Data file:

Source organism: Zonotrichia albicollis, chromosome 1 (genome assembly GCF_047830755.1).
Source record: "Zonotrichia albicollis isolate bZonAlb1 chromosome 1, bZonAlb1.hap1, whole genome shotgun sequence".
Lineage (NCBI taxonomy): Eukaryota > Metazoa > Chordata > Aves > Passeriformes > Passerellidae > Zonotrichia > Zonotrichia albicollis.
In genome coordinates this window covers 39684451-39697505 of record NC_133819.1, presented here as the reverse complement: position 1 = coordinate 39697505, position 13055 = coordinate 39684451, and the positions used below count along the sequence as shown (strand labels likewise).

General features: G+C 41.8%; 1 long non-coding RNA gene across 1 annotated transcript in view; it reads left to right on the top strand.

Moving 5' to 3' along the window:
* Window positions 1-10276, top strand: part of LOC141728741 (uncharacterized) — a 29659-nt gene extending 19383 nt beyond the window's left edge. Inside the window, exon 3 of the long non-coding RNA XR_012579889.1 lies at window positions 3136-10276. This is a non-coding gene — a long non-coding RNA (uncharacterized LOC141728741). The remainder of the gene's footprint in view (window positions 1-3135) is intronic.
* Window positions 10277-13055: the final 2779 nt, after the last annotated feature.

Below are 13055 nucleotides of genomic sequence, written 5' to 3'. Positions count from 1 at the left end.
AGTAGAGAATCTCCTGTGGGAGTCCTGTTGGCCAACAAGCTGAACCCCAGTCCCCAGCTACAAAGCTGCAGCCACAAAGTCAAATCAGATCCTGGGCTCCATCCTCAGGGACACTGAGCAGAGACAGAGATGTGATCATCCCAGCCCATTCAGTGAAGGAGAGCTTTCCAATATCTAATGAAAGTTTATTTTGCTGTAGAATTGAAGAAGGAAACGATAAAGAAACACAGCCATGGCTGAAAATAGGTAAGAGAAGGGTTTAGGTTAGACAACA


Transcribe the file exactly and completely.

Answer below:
Source organism: Zonotrichia albicollis, chromosome 1 (genome assembly GCF_047830755.1).
Source record: "Zonotrichia albicollis isolate bZonAlb1 chromosome 1, bZonAlb1.hap1, whole genome shotgun sequence".
Lineage (NCBI taxonomy): Eukaryota > Metazoa > Chordata > Aves > Passeriformes > Passerellidae > Zonotrichia > Zonotrichia albicollis.
In genome coordinates this window covers 39684451-39697505 of record NC_133819.1, presented here as the reverse complement: position 1 = coordinate 39697505, position 13055 = coordinate 39684451, and the positions used below count along the sequence as shown (strand labels likewise).

General features: G+C 41.8%; 1 long non-coding RNA gene across 1 annotated transcript in view; it reads left to right on the top strand.

Moving 5' to 3' along the window:
* Window positions 1-10276, top strand: part of LOC141728741 (uncharacterized) — a 29659-nt gene extending 19383 nt beyond the window's left edge. Inside the window, exon 3 of the long non-coding RNA XR_012579889.1 lies at window positions 3136-10276. This is a non-coding gene — a long non-coding RNA (uncharacterized LOC141728741). The remainder of the gene's footprint in view (window positions 1-3135) is intronic.
* Window positions 10277-13055: the final 2779 nt, after the last annotated feature.

Below are 13055 nucleotides of genomic sequence, written 5' to 3'. Positions count from 1 at the left end.
AGTAGAGAATCTCCTGTGGGAGTCCTGTTGGCCAACAAGCTGAACCCCAGTCCCCAGCTACAAAGCTGCAGCCACAAAGTCAAATCAGATCCTGGGCTCCATCCTCAGGGACACTGAGCAGAGACAGAGATGTGATCATCCCAGCCCATTCAGTGAAGGAGAGCTTTCCAATATCTAATGAAAGTTTATTTTGCTGTAGAATTGAAGAAGGAAACGATAAAGAAACACAGCCATGGCTGAAAATAGGTAAGAGAAGGGTTTAGGTTAGACAACA